2.2 Geodetic Infrastructure 

The implication of New Zealand straddling the Australian-Pacific plate boundary is that the country is actively deforming. This results in changes in the relative position of the crust, which distorts the geodetic infrastructure and in turn results in a degradation of the accuracy of survey marks. Following the acceptance of the theory of plate tectonic in the 1960s, the effect of land deformation has been well known although little was done about it. Once GNSS had been demonstrated to be a viable and cost effective positioning tool, standard static GNSS baseline networks soon measured land deformation of up to five metres over the last century (Blick et al., 2009). This resulted in a new geodetic datum, the New Zealand Geodetic Datum 2000 (NZGD2000) (Grant et al., 1999).

Users of position data (e.g. mapping agencies, GIS, utility companies, engineering, topographical and cadastral surveys), prefer non-changing coordinate data that is typically referred to a static geodetic datum. This is not practical in New Zealand due to the active deformation and depicted in Figure 1. To account for the national deformation, GNSS data (both campaign and cGNSS has been used to compute the national velocity field. The first model was based on campaign GNSS data observed between 1992 and 1998 (Beavan and Haines, 2001). Except for the eastern side of the North Island, the magnitude of the velocity is reasonably constant at 40 mm/yr.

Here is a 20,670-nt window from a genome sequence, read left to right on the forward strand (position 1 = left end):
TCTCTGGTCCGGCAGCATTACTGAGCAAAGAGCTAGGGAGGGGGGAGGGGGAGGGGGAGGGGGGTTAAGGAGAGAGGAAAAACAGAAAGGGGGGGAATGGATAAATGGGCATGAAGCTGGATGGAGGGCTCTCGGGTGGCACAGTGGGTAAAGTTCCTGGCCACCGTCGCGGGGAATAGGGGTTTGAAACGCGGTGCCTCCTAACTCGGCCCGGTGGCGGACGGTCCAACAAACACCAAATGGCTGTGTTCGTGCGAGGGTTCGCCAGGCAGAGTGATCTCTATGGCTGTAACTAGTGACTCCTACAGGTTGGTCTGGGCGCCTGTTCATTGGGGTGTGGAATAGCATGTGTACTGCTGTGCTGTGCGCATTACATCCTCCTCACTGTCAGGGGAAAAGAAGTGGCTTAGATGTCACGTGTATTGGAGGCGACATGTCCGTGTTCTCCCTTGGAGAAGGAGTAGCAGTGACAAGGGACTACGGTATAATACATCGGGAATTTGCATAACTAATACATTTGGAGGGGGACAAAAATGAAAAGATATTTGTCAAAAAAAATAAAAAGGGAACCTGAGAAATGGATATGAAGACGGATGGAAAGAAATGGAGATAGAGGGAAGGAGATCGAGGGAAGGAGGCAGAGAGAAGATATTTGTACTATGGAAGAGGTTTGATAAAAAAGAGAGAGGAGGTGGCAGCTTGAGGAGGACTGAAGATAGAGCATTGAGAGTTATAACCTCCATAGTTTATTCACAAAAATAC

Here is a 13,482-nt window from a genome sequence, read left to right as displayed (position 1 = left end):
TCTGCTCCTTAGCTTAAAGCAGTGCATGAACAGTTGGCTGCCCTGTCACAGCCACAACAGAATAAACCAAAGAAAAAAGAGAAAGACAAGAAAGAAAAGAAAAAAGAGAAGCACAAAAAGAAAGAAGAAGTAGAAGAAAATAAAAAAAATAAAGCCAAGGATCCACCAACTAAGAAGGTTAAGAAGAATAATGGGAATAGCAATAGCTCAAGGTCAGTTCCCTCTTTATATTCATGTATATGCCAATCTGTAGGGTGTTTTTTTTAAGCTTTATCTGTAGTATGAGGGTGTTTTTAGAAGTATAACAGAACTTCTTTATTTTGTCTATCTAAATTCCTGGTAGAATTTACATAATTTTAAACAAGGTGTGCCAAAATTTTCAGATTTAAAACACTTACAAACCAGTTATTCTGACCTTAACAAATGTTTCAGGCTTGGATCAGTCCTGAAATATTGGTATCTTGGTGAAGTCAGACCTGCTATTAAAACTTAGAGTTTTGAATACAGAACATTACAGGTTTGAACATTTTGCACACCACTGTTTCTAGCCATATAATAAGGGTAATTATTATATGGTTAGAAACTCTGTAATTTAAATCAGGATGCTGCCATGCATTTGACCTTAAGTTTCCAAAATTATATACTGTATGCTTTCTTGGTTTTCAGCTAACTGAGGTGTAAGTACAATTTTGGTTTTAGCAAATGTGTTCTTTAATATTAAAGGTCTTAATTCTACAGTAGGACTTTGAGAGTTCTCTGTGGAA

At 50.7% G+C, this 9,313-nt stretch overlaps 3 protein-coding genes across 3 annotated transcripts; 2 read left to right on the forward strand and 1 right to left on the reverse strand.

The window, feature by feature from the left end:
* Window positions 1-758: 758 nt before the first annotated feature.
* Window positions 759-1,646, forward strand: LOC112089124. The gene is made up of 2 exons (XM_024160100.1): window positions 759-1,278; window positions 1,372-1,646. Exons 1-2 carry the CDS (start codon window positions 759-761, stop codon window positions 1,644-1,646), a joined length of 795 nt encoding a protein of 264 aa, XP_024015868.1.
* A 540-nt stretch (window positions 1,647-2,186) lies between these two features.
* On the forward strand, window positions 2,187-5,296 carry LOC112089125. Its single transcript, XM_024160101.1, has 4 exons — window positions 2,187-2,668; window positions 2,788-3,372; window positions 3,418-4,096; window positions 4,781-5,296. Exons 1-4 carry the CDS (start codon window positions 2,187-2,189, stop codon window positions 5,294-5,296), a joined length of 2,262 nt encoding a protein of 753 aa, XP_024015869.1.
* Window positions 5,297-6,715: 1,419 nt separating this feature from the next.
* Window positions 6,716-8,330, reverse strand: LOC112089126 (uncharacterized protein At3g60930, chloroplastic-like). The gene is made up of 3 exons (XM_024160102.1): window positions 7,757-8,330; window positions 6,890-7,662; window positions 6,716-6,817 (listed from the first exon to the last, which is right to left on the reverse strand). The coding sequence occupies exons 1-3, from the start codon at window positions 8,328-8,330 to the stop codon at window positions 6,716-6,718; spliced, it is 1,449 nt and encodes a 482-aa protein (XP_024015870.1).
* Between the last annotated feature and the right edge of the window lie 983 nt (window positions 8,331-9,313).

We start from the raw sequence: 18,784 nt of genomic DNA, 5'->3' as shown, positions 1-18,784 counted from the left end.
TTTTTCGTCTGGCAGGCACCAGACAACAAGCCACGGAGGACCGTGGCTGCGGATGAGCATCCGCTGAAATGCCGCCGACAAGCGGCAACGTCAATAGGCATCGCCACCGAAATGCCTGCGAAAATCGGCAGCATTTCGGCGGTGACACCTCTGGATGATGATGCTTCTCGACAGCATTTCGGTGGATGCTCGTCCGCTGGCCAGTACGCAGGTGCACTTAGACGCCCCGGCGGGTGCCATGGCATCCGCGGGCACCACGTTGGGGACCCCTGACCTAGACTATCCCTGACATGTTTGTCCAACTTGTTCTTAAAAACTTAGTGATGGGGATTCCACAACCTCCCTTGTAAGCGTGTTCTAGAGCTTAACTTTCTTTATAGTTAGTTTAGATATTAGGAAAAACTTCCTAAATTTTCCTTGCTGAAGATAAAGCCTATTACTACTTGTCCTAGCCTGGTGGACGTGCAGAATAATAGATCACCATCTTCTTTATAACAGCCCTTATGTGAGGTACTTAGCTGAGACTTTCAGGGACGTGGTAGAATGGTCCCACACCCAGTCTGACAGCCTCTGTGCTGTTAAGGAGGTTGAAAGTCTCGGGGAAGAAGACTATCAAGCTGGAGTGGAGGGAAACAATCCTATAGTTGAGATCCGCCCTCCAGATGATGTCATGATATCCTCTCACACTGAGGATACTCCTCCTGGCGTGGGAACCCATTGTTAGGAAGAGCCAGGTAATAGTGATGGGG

Active plate boundaries result in frequent events such as earthquakes and slow slip events, which in turn results in non-linear velocities.  A secular or constant velocity field only (Figure 1) is insufficient to define point positions accurately and this resulted in the development of a National Deformation Model (NDM) that enables the inclusion of localized deformation models to account for earthquake related activity (e.g. Jordan et al., 2007).